So then there’s the option of finding a sewing manufacturer in another province. Wilkie says this hard to do in general, but most can be found in bigger cities like Toronto. Even if you do find one, though, there’s a whole other set of challenges with working with one from several provinces away. It’s these challenges that ultimately led her decision to move five months ago.

“I have to go visit my sewers multiple times throughout a production run. This would be really expensive and time-consuming if you were traveling from out of province,” she says. “I think that the more that I work with my sewer and nail down patterns and designs I will need to visit them less, but starting out has resulted in many phone calls, visits, and trips around the city to source materials such as zippers, lining, and fabrics which are all cheaper here than back home.

“These small things don’t seem like much but these costs add up quickly and you also need to buy extra supplies in case a zipper or two breaks in production.”

Though she’s moved to Toronto to make her clothing business feasible, Wilkie says her heart and focus is still very much in the Maritimes, for she wouldn’t be able to be doing what she is doing in Toronto now if it wasn’t for the people she worked with back home.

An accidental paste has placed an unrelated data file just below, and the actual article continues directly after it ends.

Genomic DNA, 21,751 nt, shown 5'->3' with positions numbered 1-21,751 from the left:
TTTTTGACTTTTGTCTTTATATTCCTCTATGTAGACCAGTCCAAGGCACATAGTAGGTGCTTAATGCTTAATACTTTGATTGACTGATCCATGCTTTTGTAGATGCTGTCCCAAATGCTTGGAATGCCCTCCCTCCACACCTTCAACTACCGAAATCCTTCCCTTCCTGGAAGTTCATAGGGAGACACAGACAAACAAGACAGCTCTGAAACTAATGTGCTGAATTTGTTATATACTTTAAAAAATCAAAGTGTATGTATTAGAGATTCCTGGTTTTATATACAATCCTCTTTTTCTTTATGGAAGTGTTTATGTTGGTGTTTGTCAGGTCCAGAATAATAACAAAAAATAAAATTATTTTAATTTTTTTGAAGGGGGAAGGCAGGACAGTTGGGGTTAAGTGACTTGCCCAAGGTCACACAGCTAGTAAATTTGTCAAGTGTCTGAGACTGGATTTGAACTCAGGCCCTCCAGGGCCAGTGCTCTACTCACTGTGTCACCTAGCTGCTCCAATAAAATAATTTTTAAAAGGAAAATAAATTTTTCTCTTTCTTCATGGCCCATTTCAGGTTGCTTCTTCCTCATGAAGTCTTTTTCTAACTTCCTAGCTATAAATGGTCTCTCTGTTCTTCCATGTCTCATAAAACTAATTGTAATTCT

“I still have a very dominant East Coast theme in my work. When I moved here, I was very worried that my portfolio wasn’t going to be up to snuff with other Toronto people. But I was really pleasantly surprised,” she says.

“But what really frustrated me is that the creatives here, although they are also amazing, the people on the east coast are just as good if not better, but they’re not recognized.”

Wilkie says this is why it’s important for her to partner with other East Coast creatives and businesses whenever she can to help elevate their brands.

“For example, I worked with a soaper from Fredericton. She made a custom signature scent for the Dee Silkie brand,” she says. “I placed an order with her and we did a custom soap. Now she’s getting exposure that way. Everyone in Toronto who is buying it is getting this soap that is handcrafted in New Brunswick.”

She’s also incorporating her home province in other little ways.

“For my spring/summer line, some of the dyes that I’m using, I’m picking codes for the numbers that represent New Brunswick,” she says. “I picked a blue that’s called ‘506 Blue’ so keeping those ties to home.”

As her business starts to grow, Wilkie says she wants to do more, including hiring photographers and other creatives that helped get her to where she is now.

“I’m getting opportunities here and I’m booking jobs here because I have such a strong portfolio. I have such a strong portfolio because of my East Coast crew,” she says. “I’m still a little baby startup, but I’m growing slowly and the more and more I grow, I want to bring these guys with me. I’m not saying move to Toronto, because there’s such an amazing lifestyle in New Brunswick and Nova Scotia and in the East Coast.